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21 October 2018

The Richard Thompson Electric Trio (plus the occasional guitar roadie filling out the sound) hit Manchester running and turning in a typically, erm,  electric performance.

Makes a change that instead of opting for his usual trip to The Lowry at Salford Quays, Thompson (or whoever books his tours more likely) opted for the city centre for a change. A proper atmospheric  old style theatre to boot with all the trimmings. One that still follows that strange theatrical ritual of the lowering and raising of the safety curtain. You can also stick a pound into a slot on the back of the seats and borrow some binoculars – and yes I remember getting my money stuck, not at th RT gig but when I was taken as a youngster to watch Des O’Connor in panto one Christmas. I think it was Cinderella and Des was Buttons – Careless Hands was his big hit and you could buy it in the foyer afterwards…..not much has changed. However, one sign of the times is that you can now download an app for the ‘you sit we serve’ service that means you can wave at a steward and have your drinks brought to your seat.  I’m sure for a much greater fee Richard would even come and play in your house and save you having to go out but we digress.

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A brief opening set from of gentle acoustic guitar picking from regular touring partner,  Kentucky’s  Joan Shelley and her guitar whizz partner Nathan Salisbury served as a palette cleansing aperitif before what the billing from The Times had already suggested would be “a show of pure magic from start to finish”, making it sound like a musical theatre extravaganza. But you can see where they were coming from. Fans who’d been around for the fifty years since the early Fairport days (“very important consumers on my database – don’t die yet!”)

A lengthy workout on Can’t Win before They Tore The Hippodrome Down (“the high street smells of vandals pissing” – he must have been walking through town earlier) from what he called the underwhelming received (although massively underrated) Acoustic Rarities series. To prove the point, the solo acoustic version of  his signature piece 1952 Vincent Black Lightning was absolutely incendiary. Many have covered the song and to be fair done a decent job, but it’s only when you see and hear Thompson himself doing it that you realise he  blows anything else out of the water.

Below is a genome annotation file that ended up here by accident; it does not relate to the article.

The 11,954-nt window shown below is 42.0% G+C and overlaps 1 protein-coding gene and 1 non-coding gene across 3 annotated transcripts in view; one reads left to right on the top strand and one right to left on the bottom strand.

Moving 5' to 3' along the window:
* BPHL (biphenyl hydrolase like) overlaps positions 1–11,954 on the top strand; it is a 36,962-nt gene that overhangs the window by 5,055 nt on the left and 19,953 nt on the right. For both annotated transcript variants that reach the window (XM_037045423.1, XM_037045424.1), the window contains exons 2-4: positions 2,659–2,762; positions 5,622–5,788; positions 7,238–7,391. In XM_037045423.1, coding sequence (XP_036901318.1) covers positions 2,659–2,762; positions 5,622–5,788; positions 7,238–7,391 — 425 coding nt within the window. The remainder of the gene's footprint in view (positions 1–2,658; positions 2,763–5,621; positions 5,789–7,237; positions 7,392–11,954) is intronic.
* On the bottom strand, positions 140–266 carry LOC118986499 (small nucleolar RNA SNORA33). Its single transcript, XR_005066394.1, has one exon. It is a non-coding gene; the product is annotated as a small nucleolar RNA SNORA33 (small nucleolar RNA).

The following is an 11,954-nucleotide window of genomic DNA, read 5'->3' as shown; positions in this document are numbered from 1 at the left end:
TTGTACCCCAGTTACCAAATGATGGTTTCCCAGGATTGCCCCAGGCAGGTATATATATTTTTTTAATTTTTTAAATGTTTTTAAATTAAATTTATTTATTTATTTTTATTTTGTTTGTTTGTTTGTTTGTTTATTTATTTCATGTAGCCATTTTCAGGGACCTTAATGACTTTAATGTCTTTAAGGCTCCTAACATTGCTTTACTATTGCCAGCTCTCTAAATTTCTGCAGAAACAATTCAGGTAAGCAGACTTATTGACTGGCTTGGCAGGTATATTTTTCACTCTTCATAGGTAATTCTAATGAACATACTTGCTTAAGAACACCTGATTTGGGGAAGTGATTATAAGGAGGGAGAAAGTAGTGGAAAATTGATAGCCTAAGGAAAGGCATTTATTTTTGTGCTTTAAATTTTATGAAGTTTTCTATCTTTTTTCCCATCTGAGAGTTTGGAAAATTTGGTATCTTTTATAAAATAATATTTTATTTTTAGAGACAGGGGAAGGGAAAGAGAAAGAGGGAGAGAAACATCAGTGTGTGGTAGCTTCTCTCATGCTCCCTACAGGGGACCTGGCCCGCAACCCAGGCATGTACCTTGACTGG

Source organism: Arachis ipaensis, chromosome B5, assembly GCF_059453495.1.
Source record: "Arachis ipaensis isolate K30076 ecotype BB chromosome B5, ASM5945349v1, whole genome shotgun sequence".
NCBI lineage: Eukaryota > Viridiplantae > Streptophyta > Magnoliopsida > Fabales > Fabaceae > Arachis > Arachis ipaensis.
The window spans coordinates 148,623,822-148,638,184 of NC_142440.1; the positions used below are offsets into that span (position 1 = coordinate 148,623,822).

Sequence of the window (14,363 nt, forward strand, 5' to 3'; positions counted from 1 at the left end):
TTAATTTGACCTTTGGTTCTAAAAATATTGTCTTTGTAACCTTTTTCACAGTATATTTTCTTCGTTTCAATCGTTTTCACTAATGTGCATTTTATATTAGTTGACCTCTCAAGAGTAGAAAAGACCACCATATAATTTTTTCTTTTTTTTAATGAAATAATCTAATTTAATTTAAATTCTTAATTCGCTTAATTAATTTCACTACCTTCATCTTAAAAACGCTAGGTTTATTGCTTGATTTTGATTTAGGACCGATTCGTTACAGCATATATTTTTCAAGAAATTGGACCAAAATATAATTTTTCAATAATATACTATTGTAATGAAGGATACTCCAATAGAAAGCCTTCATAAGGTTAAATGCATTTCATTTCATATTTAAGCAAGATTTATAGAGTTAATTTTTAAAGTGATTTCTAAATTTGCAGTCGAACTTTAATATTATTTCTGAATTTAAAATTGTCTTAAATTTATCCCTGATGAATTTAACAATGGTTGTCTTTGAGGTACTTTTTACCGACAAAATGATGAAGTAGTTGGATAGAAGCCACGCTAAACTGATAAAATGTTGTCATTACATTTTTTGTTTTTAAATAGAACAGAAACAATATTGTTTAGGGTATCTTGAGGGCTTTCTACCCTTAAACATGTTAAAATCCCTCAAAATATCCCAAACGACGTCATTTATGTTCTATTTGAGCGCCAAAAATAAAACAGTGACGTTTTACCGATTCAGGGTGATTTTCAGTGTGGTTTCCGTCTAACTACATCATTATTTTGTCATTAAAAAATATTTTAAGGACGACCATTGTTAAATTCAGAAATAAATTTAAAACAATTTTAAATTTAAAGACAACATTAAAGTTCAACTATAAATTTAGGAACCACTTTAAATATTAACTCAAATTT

Further down the line, Guitar Heroes saw him taking off the heroes of his youth and of course he has a new album out to add to the difficulty of picking a set from an immaculate back catalogue. Again, to be fair, thenew stuff from 13 Rivers rocked as hard as anything he’s done – the opening salvo of Bones Of Giliad and Her Love Was Meant For Me proof that although his guitar  style is unique, he can rock and  riff with the best. And then there was the chance to acknowledge the passing of fifty years with a nod to his formative teenage years. Not so much firing up a tribute to his inspirations, but acknowledging his own heritage with Meet On The Ledge making an appearance early  in the set which might have seemed unusual as it’s the climax of any Fairport show and then hauling up Tale In Hard Time from under the radar.

Regardless – The Times got it spot on really. Perm any hour and a half’s worth of songs from the Richard Thompson back catalogue and you can bet that Thompson, Michael Jerome and Taras Prodaniuk will deliver.

You can find Richard Thompson online here 

He is  also on Facebook , tweets as @RthompsonMusic  and has a YouTube channel here


All words and live photography by Mike Ainscoe. You can find more of Mike’s writing on Louder Than War at his author’s archive. He can be found on Facebook and is currently revamping his website…

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Mike has been contributing to Louder Than War since 2012, rising through the ranks from contributor to Sub Editor and now Reviews Editor. He brings his eclectic taste to the table with views on live shows (including photography) and album reviews, features and interviews from rock to metal to acoustic and folk.


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